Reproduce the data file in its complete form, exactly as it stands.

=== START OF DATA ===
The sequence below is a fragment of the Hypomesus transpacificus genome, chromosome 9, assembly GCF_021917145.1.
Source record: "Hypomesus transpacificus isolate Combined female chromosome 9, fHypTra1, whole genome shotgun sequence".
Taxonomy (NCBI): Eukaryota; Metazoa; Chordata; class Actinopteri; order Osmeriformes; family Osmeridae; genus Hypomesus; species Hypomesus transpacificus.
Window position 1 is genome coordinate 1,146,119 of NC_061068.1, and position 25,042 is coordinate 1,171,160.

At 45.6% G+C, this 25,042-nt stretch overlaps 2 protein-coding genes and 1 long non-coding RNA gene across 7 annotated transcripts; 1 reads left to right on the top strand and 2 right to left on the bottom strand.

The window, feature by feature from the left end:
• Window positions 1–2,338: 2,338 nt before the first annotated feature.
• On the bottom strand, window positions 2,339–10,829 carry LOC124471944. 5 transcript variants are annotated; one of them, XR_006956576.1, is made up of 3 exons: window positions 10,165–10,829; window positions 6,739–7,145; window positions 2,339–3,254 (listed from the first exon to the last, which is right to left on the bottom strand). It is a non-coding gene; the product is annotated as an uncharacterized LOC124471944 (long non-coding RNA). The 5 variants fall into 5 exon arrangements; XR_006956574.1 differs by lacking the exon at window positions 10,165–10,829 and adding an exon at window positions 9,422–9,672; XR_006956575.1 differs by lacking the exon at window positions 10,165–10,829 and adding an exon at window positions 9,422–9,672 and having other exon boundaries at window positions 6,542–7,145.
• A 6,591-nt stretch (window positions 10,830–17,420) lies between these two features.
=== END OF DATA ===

The sequence below is a fragment of the Hypomesus transpacificus genome, chromosome 9, assembly GCF_021917145.1.
Source record: "Hypomesus transpacificus isolate Combined female chromosome 9, fHypTra1, whole genome shotgun sequence".
Taxonomy (NCBI): Eukaryota; Metazoa; Chordata; class Actinopteri; order Osmeriformes; family Osmeridae; genus Hypomesus; species Hypomesus transpacificus.
Window position 1 is genome coordinate 1,146,119 of NC_061068.1, and position 25,042 is coordinate 1,171,160.

At 45.6% G+C, this 25,042-nt stretch overlaps 2 protein-coding genes and 1 long non-coding RNA gene across 7 annotated transcripts; 1 reads left to right on the top strand and 2 right to left on the bottom strand.

The window, feature by feature from the left end:
• Window positions 1–2,338: 2,338 nt before the first annotated feature.
• On the bottom strand, window positions 2,339–10,829 carry LOC124471944. 5 transcript variants are annotated; one of them, XR_006956576.1, is made up of 3 exons: window positions 10,165–10,829; window positions 6,739–7,145; window positions 2,339–3,254 (listed from the first exon to the last, which is right to left on the bottom strand). It is a non-coding gene; the product is annotated as an uncharacterized LOC124471944 (long non-coding RNA). The 5 variants fall into 5 exon arrangements; XR_006956574.1 differs by lacking the exon at window positions 10,165–10,829 and adding an exon at window positions 9,422–9,672; XR_006956575.1 differs by lacking the exon at window positions 10,165–10,829 and adding an exon at window positions 9,422–9,672 and having other exon boundaries at window positions 6,542–7,145.
• A 6,591-nt stretch (window positions 10,830–17,420) lies between these two features.